School mourns loss of 2020 graduate

Vigil brings community together for support

Environmental portrait

courtesy of Kevin Christiansen

A remembrance of Clayton Valley Charter High School alumnus Riley Jude Christiansen was held at the school last December.

At 5:30 in the afternoon, students, parents, and teachers walked to the football field. Candles on the turf illuminated a pathway for all to follow. 

After receiving an LED candle, a sea glass stone, and a polyester cord bracelet, members of the crowd were welcomed by canvas pictures of a student who once walked the campus for four years. As distant music from a slideshow played on the bleachers, individuals gathered at a table where condolence letters were written. On display and for the taking were car bumper stickers with the initials “LLR”: Long Live Riley. 

On Dec. 3, 2020, Clayton Valley Charter High School held a candlelight vigil for Riley Jude Christiansen, who graduated in the spring of 2020. The memorial was organized after the school sent an email Nov. 10 to the community informing students and teachers that Riley had died. He was in his first year at California State University, Chico.

The email expressed condolences for the Christiansen family, noting that “the entire CVCHS school community is saddened by this event. It is very difficult to experience the death of a young person.”

The message also let the community know that guidance and counseling service were available to “students, families, and family members to help each with their thoughts and feelings associated with this loss.” Riley was a victim of suicide. 

The Thursday night vigil was an opportunity for the community to focus on the fond memories of his life.

As the coral-colored sky began to fade into a muted grey, family, friends, former peers, and educators stood on the football field, each beside a lit LED balloon. Facing the bleachers to see a slideshow on a large screen, everyone watched the heartfelt moments of a life that had begun as a toddler enjoying a bubble bath to a son graduating from high school in a blue cap and gown. 

The night proceeded with warm-hearted anecdotes and speeches. On the bleachers, coaches, teachers, a cousin, friends from all stages of life, and a grief counselor shared what they wished to say.

The Christiansen family made it known throughout the vigil that Riley had loved the beach, hence the sea glass stones and the blue Pura Vida bracelets.

Friends connected Riley’s favorite songs like “Better Together” by Jack Johnson and “Angel Flying Too Close to the Ground” by Willie Nelson to themes regarding the importance of support and awareness needed during the bittersweet time.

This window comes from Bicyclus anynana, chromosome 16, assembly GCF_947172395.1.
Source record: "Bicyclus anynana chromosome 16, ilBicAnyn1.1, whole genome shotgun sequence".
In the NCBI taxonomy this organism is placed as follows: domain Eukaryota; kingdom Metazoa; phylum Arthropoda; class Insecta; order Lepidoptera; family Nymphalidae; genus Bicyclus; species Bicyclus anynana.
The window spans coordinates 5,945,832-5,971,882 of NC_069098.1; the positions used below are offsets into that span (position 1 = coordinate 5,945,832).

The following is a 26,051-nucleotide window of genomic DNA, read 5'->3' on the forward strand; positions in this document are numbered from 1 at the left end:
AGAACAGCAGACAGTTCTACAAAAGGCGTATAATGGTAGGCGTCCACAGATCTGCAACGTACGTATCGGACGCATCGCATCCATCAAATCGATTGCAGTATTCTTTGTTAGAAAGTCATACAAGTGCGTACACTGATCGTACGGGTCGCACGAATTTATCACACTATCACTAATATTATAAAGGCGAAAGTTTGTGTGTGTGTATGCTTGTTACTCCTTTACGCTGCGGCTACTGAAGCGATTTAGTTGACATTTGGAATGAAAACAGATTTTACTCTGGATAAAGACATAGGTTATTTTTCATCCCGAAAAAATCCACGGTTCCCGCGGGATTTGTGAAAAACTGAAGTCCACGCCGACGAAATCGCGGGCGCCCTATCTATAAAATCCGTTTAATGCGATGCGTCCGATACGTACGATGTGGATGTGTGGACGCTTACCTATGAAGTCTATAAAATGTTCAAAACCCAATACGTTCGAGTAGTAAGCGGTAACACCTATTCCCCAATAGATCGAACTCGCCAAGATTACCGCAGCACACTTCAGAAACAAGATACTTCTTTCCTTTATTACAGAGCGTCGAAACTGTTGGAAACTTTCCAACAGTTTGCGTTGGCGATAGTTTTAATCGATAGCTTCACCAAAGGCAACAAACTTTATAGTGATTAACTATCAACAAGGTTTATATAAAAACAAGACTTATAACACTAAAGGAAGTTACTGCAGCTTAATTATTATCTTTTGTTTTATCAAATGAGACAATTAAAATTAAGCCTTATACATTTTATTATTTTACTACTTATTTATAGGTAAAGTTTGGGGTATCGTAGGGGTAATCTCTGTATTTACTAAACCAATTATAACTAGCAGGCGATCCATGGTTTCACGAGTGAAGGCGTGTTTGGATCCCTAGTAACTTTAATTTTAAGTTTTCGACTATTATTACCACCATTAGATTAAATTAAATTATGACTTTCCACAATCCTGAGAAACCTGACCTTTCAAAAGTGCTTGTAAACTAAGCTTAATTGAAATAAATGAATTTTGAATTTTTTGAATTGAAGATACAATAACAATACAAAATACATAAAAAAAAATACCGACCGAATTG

The vigil recounted Riley as a gregarious individual with a memorable smile, a passionate student-athlete, a lover of music, and a one-of-a-kind friend, son, and brother. 

Once individuals finished their speeches and the slideshow came to an end, the LED balloons were released in loving memory of the young man who had impacted many. The sky was now the color of the deep sea, a place that Riley had loved.

Everyone eyed the balloons as they joined the stars in the cold night sky. Goodbyes and heartfelt sentiments were shouted out into the void above until no one could even differentiate a star from a balloon.

Riley’s death left many with unanswered questions. It also draws attention to public concerns about the mental health of young people because of the pandemic.

“Teen and youth anxiety and depression are getting worse since COVID lockdowns began in March, early studies suggest,” according to a Sept. 10, 2020, NPR story.

The story reports on a survey by the Centers for Disease Control and Prevention (CDCP) of Americans on their mental health. While symptoms of anxiety and depression were up sharply across the board in the spring compared to last year, “young people seemed to be the hardest-hit of any group.” 

“Almost 11 percent of all respondents to that survey said they had ‘seriously considered’ suicide in the last 30 days,” NPR reported. “For those ages 18 to 24, the number was 1 in 4 — more than twice as high.”

In an article by Harvard Health Publishing, Dr. Jack Jordan noted the toll a suicide can cause the people who knew the victim.  “Suicide can shatter the things you take for granted about yourself, your relationships, and your world,” he said. Dr. Jordan is a clinical psychologist and co-author of “After Suicide Loss: Coping with Your Grief.” 

If you or anyone you know needs support, free and confidential help is available, including the Contra Costa Crisis Center’s home page. You can call 211 or 800-833-2900 or text “HOPE” to 20. 

Isabella Monet Mendoza is Management Editor and Secretary of The Talon, the student news site of Clayton Valley Charter High School in Concord.